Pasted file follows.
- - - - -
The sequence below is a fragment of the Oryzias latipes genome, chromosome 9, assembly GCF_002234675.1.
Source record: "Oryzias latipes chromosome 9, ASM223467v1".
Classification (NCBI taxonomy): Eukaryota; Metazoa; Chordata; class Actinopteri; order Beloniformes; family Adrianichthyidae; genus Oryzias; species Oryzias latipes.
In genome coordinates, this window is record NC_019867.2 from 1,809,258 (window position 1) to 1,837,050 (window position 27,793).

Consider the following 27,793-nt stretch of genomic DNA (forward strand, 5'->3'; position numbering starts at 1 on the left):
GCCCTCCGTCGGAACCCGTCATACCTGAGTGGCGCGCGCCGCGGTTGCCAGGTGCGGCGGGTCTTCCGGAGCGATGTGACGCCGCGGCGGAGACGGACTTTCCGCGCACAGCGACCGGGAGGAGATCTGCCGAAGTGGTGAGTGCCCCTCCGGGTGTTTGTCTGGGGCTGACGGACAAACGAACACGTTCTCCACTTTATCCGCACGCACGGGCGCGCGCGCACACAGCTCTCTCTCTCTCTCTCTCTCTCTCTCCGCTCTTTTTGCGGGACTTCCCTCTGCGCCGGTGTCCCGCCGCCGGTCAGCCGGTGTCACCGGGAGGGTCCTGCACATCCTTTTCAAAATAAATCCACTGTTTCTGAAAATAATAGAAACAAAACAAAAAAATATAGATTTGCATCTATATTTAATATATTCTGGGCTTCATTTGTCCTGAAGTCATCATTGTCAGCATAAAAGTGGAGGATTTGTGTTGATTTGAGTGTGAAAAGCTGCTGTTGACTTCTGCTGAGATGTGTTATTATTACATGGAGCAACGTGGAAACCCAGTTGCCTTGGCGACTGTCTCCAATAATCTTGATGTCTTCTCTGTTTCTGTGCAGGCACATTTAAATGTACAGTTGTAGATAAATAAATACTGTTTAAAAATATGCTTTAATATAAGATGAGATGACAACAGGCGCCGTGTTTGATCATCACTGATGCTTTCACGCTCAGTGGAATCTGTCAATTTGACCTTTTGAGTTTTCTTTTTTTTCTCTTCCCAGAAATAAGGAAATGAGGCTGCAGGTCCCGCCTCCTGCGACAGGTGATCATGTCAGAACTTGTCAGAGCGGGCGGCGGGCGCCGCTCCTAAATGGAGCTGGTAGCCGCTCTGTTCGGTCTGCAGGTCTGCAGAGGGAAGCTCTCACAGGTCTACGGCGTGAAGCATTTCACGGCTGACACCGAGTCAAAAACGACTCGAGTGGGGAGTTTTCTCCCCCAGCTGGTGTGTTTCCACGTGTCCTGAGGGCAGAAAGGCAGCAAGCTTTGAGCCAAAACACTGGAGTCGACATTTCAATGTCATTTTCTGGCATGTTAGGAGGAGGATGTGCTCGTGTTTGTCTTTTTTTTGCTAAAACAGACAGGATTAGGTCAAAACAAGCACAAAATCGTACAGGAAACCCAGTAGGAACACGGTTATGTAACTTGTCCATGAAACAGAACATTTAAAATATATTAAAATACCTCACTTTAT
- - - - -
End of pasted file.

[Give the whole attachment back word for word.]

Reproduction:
The sequence below is a fragment of the Oryzias latipes genome, chromosome 9, assembly GCF_002234675.1.
Source record: "Oryzias latipes chromosome 9, ASM223467v1".
Classification (NCBI taxonomy): Eukaryota; Metazoa; Chordata; class Actinopteri; order Beloniformes; family Adrianichthyidae; genus Oryzias; species Oryzias latipes.
In genome coordinates, this window is record NC_019867.2 from 1,809,258 (window position 1) to 1,837,050 (window position 27,793).

Consider the following 27,793-nt stretch of genomic DNA (forward strand, 5'->3'; position numbering starts at 1 on the left):
GCCCTCCGTCGGAACCCGTCATACCTGAGTGGCGCGCGCCGCGGTTGCCAGGTGCGGCGGGTCTTCCGGAGCGATGTGACGCCGCGGCGGAGACGGACTTTCCGCGCACAGCGACCGGGAGGAGATCTGCCGAAGTGGTGAGTGCCCCTCCGGGTGTTTGTCTGGGGCTGACGGACAAACGAACACGTTCTCCACTTTATCCGCACGCACGGGCGCGCGCGCACACAGCTCTCTCTCTCTCTCTCTCTCTCTCTCCGCTCTTTTTGCGGGACTTCCCTCTGCGCCGGTGTCCCGCCGCCGGTCAGCCGGTGTCACCGGGAGGGTCCTGCACATCCTTTTCAAAATAAATCCACTGTTTCTGAAAATAATAGAAACAAAACAAAAAAATATAGATTTGCATCTATATTTAATATATTCTGGGCTTCATTTGTCCTGAAGTCATCATTGTCAGCATAAAAGTGGAGGATTTGTGTTGATTTGAGTGTGAAAAGCTGCTGTTGACTTCTGCTGAGATGTGTTATTATTACATGGAGCAACGTGGAAACCCAGTTGCCTTGGCGACTGTCTCCAATAATCTTGATGTCTTCTCTGTTTCTGTGCAGGCACATTTAAATGTACAGTTGTAGATAAATAAATACTGTTTAAAAATATGCTTTAATATAAGATGAGATGACAACAGGCGCCGTGTTTGATCATCACTGATGCTTTCACGCTCAGTGGAATCTGTCAATTTGACCTTTTGAGTTTTCTTTTTTTTCTCTTCCCAGAAATAAGGAAATGAGGCTGCAGGTCCCGCCTCCTGCGACAGGTGATCATGTCAGAACTTGTCAGAGCGGGCGGCGGGCGCCGCTCCTAAATGGAGCTGGTAGCCGCTCTGTTCGGTCTGCAGGTCTGCAGAGGGAAGCTCTCACAGGTCTACGGCGTGAAGCATTTCACGGCTGACACCGAGTCAAAAACGACTCGAGTGGGGAGTTTTCTCCCCCAGCTGGTGTGTTTCCACGTGTCCTGAGGGCAGAAAGGCAGCAAGCTTTGAGCCAAAACACTGGAGTCGACATTTCAATGTCATTTTCTGGCATGTTAGGAGGAGGATGTGCTCGTGTTTGTCTTTTTTTTGCTAAAACAGACAGGATTAGGTCAAAACAAGCACAAAATCGTACAGGAAACCCAGTAGGAACACGGTTATGTAACTTGTCCATGAAACAGAACATTTAAAATATATTAAAATACCTCACTTTAT